Quantifying the contributions of local emissions and regional transport to elemental carbon in Thailand
We used the Weather Research and Forecasting Model coupled with Chemistry (WRF-Chem) to simulate elemental carbon (EC) concentrations in Thailand in 2017. The goals were to quantify the respective contributions of local emissions and regional transport outside Thailand to EC pollution in Thailand, and to identify the most effective emission control strategy for decreasing EC pollution. The simulated EC concentrations in Chiang Mai, Bangkok, and Phuket were comparable with the observation data. The correlation coefficient between the simulated and observed EC concentrations was 0.84, providing a good basis for evaluating EC sources in Thailand. The simulated mean EC concentration over the whole country was the highest (1.38 μg m−3) in spring, and the lowest (0.51 μg m−3) in summer. We conducted several sensitivity simulations to evaluate EC sources. Local emissions (including anthropogenic and biomass burning emissions) and regional transport outside Thailand contributed 81.2% and 18.8% to the annual mean EC concentrations, respectively, indicating that local sources played the dominant role for EC pollution in Thailand. Among the local sources, anthropogenic emissions (including the industry, power plant, residential, and transportation sectors) and biomass burning contributed 75.1% and 6.1% to the annual mean EC concentrations, respectively. As the anthropogenic emissions dominated the EC pollution, we performed four sensitivity simulations by reducing 30% of the emissions from each of the industry, power plant, residential, and transportation sectors in Thailand. The results indicated that controlling transportation emissions in Thailand was the most effective way in reducing the EC pollution. The 30% reduction of transportation emissions decreased the annual mean EC concentrations by 12.1%. In contrast, 30% reductions of the residential, industry, and power plant emissions caused 8.4%, 6.4%, and 4.0% decreases in the annual mean EC concentrations, respectively. The model results could potentially provide useful information for air pollution control strategies in Thailand.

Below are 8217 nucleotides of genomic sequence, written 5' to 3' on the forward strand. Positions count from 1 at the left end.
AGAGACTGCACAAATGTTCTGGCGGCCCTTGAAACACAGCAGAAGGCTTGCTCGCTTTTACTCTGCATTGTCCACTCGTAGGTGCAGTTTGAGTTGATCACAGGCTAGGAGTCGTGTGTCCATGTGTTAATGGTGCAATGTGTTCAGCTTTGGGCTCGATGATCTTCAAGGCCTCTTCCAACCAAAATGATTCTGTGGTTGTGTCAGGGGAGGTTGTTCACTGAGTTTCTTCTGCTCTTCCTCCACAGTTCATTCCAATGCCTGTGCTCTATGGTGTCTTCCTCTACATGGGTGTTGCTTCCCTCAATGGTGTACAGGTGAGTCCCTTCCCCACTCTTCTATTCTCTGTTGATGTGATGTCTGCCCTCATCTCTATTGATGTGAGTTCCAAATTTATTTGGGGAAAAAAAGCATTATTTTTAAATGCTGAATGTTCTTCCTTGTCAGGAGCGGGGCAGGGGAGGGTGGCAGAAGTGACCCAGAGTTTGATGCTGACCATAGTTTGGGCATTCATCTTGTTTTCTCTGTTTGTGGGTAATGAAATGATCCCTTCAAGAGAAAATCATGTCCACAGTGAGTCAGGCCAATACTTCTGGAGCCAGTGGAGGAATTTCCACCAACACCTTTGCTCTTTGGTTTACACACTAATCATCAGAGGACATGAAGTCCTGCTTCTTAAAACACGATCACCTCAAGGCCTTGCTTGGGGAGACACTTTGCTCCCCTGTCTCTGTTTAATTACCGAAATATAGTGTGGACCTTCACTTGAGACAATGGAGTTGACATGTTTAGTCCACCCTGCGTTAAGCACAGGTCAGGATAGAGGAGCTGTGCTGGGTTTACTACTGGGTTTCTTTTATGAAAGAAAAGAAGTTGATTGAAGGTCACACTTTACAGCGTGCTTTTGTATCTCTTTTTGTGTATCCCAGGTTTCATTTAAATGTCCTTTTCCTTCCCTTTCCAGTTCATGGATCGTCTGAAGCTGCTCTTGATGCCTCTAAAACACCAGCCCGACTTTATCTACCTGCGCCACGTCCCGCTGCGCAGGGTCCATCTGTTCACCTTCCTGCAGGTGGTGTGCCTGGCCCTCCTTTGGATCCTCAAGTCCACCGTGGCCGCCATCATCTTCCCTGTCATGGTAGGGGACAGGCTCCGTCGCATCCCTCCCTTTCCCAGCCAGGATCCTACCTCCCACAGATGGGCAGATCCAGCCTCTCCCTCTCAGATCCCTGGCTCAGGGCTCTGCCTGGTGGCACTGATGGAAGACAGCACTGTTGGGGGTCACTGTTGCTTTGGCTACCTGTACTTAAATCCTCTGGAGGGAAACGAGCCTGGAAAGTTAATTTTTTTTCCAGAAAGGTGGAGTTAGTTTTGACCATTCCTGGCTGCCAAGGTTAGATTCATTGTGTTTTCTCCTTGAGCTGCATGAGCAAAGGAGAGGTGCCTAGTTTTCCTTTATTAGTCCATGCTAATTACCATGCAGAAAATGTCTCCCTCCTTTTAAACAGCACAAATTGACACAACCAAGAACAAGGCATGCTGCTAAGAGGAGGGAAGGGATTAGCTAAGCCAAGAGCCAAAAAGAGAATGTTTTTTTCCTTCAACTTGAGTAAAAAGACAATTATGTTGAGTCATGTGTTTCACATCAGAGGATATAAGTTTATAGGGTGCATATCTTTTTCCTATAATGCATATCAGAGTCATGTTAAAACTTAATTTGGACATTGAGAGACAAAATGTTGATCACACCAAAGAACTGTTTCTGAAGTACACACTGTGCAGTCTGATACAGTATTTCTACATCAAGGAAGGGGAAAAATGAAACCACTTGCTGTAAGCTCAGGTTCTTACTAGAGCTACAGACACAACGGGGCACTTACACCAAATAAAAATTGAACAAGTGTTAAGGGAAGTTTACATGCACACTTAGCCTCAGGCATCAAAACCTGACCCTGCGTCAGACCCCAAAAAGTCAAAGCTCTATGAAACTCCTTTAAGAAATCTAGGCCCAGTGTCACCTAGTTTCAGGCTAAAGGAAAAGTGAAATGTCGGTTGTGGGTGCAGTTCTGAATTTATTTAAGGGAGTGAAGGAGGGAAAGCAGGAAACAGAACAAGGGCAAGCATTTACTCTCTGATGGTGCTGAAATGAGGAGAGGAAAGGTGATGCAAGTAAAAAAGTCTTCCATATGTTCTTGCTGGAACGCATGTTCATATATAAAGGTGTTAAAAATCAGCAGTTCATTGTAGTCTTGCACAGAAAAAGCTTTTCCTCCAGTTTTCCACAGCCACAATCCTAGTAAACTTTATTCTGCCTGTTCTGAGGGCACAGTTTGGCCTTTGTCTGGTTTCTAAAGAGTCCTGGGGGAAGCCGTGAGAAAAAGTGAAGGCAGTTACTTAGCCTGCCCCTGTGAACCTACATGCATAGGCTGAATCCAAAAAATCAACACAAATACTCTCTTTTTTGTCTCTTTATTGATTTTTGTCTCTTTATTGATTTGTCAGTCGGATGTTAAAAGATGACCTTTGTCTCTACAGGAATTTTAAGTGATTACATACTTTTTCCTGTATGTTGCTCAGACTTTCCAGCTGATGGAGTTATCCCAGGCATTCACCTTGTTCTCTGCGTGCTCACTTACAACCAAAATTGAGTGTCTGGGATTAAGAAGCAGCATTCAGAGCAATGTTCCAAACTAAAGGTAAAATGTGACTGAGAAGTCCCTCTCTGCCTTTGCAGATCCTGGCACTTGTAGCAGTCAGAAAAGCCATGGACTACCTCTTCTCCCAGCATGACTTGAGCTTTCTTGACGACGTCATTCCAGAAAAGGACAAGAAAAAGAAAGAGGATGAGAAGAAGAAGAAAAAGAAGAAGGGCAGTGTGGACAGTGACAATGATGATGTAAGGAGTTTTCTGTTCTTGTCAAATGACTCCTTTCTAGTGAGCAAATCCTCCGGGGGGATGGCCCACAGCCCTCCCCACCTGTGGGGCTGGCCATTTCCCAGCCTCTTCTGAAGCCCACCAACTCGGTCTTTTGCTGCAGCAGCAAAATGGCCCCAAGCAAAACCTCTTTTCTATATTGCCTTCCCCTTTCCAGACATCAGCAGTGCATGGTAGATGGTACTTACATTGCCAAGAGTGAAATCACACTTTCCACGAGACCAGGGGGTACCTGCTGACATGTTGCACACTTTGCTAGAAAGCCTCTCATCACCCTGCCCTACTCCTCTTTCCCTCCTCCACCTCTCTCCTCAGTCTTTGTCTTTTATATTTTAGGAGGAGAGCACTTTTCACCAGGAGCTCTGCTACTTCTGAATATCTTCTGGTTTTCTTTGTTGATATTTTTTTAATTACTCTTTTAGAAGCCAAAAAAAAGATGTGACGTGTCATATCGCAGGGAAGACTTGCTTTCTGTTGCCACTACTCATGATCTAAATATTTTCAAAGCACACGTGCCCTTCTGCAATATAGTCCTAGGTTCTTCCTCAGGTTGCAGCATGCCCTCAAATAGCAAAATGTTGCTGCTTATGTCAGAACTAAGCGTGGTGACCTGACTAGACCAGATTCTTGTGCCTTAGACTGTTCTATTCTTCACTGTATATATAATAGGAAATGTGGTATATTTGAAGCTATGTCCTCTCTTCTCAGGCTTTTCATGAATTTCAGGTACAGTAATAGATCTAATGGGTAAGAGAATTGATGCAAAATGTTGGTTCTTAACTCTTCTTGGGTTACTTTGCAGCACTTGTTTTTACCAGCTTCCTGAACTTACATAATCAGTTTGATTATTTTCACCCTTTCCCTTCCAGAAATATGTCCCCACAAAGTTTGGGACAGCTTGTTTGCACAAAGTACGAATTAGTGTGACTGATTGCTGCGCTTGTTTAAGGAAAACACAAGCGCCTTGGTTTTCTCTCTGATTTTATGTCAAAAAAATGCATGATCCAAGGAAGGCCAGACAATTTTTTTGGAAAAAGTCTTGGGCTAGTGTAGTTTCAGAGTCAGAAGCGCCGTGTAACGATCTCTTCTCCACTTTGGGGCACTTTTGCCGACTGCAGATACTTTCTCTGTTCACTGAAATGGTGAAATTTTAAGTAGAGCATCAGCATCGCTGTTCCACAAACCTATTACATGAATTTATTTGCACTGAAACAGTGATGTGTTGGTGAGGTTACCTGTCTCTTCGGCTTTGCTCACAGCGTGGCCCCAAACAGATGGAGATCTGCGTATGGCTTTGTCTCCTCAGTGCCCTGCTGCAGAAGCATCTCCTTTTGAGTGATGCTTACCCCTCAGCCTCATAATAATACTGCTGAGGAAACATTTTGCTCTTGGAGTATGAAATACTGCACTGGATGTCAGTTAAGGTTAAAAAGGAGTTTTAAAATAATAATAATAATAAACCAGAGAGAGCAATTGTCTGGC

Published online: July 2020
Copyright © 2020 Elsevier Ltd. | All rights reserved.
Appear in Environmental Pollution
Authors: LiXing GuohuiLi, Siwatt Pongpiachan, Qiyuan Wang, Yongming Han, Jun Caob, Danai Tipmanee, Jittree Palakun, Suparerk Aukkaravittayapun, Vanisa Surapipit, Saran Poshyachin
KEYWORDS: Elemental carbonWRF-ChemThailandSource contribution